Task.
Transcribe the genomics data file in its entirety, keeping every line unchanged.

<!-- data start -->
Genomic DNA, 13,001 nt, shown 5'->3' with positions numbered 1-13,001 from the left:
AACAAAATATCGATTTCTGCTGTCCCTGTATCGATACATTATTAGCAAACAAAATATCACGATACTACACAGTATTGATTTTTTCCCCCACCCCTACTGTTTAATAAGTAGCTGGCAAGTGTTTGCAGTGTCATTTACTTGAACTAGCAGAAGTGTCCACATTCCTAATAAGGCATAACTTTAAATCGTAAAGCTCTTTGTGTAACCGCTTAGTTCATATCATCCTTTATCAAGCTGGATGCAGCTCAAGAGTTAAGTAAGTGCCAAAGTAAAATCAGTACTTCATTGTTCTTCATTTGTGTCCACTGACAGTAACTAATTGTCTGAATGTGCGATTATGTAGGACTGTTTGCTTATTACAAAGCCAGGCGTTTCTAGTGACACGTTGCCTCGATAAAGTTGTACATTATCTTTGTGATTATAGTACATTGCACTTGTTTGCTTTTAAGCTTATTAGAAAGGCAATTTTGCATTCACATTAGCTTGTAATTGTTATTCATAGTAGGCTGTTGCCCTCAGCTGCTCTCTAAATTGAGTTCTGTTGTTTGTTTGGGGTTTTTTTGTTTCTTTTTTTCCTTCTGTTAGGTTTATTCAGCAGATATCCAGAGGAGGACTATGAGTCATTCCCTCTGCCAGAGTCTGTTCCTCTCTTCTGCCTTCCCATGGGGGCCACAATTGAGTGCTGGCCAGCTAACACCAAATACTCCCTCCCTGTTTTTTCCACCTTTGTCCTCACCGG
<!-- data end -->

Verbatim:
Genomic DNA, 13,001 nt, shown 5'->3' with positions numbered 1-13,001 from the left:
AACAAAATATCGATTTCTGCTGTCCCTGTATCGATACATTATTAGCAAACAAAATATCACGATACTACACAGTATTGATTTTTTCCCCCACCCCTACTGTTTAATAAGTAGCTGGCAAGTGTTTGCAGTGTCATTTACTTGAACTAGCAGAAGTGTCCACATTCCTAATAAGGCATAACTTTAAATCGTAAAGCTCTTTGTGTAACCGCTTAGTTCATATCATCCTTTATCAAGCTGGATGCAGCTCAAGAGTTAAGTAAGTGCCAAAGTAAAATCAGTACTTCATTGTTCTTCATTTGTGTCCACTGACAGTAACTAATTGTCTGAATGTGCGATTATGTAGGACTGTTTGCTTATTACAAAGCCAGGCGTTTCTAGTGACACGTTGCCTCGATAAAGTTGTACATTATCTTTGTGATTATAGTACATTGCACTTGTTTGCTTTTAAGCTTATTAGAAAGGCAATTTTGCATTCACATTAGCTTGTAATTGTTATTCATAGTAGGCTGTTGCCCTCAGCTGCTCTCTAAATTGAGTTCTGTTGTTTGTTTGGGGTTTTTTTGTTTCTTTTTTTCCTTCTGTTAGGTTTATTCAGCAGATATCCAGAGGAGGACTATGAGTCATTCCCTCTGCCAGAGTCTGTTCCTCTCTTCTGCCTTCCCATGGGGGCCACAATTGAGTGCTGGCCAGCTAACACCAAATACTCCCTCCCTGTTTTTTCCACCTTTGTCCTCACCGG